Currently, the European Education and Culture Executive Agency runs 4 different funding programs for students until 2027, and you can check how to apply directly on their website. On the other hand, you may also the European Funding Guide, an online resource where you can literally find thousands of different scholarships and funding programs. Finally, StudyPortals also runs a scholarship program open to international students from all across the globe.

Finally, you can also check out the website of the university you wish to enroll in to confirm whether they run any kind of local program to help out international students. Each university – even the public ones – is free to establish its own programs and admission criteria and can usually be found within the Department of Student Support Services (Serviço de Acção Social).

Needless to say, and regardless of the type of scholarship you wish to apply to, every single grant program usually requires an impeccable record when it comes to grades, attendance and overall student performance and proof of proficiency in English or Portuguese. A detailed and well-written motivation letter, as well as a CV with diverse extra-curricular activities, are also major pluses.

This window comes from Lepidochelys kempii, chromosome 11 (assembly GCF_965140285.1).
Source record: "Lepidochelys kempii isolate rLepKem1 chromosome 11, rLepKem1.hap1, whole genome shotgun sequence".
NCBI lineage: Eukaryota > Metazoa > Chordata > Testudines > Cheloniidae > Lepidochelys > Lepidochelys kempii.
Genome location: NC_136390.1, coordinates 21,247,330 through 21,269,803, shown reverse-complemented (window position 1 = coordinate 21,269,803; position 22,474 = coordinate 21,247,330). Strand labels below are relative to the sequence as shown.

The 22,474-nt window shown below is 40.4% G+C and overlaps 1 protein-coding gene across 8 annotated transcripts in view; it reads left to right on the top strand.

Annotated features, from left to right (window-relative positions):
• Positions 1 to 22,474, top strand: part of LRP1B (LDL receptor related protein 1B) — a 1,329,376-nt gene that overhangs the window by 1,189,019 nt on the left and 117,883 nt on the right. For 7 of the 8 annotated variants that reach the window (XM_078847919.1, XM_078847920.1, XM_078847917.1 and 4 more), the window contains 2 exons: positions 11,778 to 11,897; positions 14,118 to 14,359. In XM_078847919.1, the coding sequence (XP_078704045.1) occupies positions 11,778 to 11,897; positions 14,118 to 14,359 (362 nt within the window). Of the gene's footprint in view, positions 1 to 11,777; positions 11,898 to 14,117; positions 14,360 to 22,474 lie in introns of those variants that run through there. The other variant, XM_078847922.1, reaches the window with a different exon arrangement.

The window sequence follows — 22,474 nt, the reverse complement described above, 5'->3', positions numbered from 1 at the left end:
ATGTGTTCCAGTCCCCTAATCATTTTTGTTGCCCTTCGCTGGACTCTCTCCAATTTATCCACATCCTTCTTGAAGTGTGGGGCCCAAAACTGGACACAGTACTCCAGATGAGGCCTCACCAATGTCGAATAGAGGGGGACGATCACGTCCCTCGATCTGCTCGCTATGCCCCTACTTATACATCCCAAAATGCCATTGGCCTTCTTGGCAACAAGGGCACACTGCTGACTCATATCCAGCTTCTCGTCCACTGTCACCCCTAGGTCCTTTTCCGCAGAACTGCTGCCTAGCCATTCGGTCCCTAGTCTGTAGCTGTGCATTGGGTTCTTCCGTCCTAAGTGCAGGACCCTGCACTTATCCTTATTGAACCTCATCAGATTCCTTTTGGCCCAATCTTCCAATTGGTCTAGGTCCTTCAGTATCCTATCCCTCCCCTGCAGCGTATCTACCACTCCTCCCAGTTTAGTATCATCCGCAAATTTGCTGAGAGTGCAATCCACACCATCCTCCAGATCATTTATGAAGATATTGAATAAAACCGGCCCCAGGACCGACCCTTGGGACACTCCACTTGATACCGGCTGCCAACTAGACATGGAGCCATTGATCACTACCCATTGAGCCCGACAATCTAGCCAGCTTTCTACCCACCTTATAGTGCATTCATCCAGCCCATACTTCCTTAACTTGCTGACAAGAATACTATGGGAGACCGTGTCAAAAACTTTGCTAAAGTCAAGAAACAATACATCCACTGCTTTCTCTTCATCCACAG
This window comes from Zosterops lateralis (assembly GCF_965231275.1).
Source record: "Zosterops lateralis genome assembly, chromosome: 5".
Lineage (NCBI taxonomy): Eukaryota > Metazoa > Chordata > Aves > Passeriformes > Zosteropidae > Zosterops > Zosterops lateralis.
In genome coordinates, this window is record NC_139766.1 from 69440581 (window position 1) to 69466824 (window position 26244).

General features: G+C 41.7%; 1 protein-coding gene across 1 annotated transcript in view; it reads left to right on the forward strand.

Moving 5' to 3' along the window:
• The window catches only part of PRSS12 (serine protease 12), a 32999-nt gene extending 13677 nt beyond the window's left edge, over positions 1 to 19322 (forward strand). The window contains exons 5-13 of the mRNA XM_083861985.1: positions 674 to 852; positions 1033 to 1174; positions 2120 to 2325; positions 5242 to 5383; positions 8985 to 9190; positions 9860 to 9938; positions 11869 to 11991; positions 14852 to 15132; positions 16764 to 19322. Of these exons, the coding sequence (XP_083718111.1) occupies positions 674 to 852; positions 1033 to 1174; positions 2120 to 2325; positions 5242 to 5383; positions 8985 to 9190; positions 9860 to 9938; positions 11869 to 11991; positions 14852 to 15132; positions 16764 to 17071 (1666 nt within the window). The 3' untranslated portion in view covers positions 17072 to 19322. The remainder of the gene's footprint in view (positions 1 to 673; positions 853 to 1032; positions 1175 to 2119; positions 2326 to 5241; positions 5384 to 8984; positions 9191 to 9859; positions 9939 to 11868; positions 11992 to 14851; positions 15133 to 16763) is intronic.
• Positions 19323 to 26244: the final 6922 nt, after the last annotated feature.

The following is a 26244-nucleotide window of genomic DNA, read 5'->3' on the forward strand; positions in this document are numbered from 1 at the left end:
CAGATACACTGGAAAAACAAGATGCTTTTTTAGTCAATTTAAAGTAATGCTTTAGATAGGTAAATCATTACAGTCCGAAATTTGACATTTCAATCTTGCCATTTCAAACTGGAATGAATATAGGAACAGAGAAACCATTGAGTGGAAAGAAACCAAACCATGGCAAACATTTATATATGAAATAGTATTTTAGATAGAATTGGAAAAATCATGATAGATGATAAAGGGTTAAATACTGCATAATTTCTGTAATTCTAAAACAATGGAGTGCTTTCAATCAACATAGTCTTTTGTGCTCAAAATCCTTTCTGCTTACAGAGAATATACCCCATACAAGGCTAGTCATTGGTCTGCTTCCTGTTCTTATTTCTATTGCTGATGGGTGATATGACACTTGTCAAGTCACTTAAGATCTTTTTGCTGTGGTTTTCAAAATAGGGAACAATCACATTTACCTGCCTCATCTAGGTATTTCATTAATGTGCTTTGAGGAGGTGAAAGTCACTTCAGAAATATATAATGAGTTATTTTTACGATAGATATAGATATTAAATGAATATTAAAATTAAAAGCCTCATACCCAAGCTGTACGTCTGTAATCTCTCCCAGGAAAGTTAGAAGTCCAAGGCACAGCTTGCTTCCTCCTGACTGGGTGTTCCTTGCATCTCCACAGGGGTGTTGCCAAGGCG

Degree options in Portugal

Higher studies in Portugal can result in the following degrees:

  • Licenciatura - This is a bachelor's degree, which is completed over 3 years.
  • Mestrado - This is a master's degree and is earned after completion of the Licenciatura. It requires another 2 years of postgraduate study. Some Licenciaturas already include the master's, taking a total of 5 years to complete.
  • Doutoramento - This is a doctorate degree or PhD. It requires you to write an original thesis and to defend it in front of an academic audience and is the highest level of degree.

The Portuguese academic year generally runs from September to June and is broken into two semesters. Classes are usually also offered over the summer and winter holiday breaks. Undergraduate classes are taught almost exclusively in Portuguese, while postgraduate degrees may offer more English-speaking classes. You may require Portuguese language classes before commencing your studies if you aren't already fluent.

Useful links:

Online University Application - DGES

Student Visa Application - Egov

University of Coimbra

Universidade of Aveiro

University of Algarve

University of Lisbon

University of Porto

University of Minho

Catholic University of Portugal

Universidade NOVA de Lisboa

We do our best to provide accurate and up to date information. However, if you have noticed any inaccuracies in this article, please let us know in the comments section below.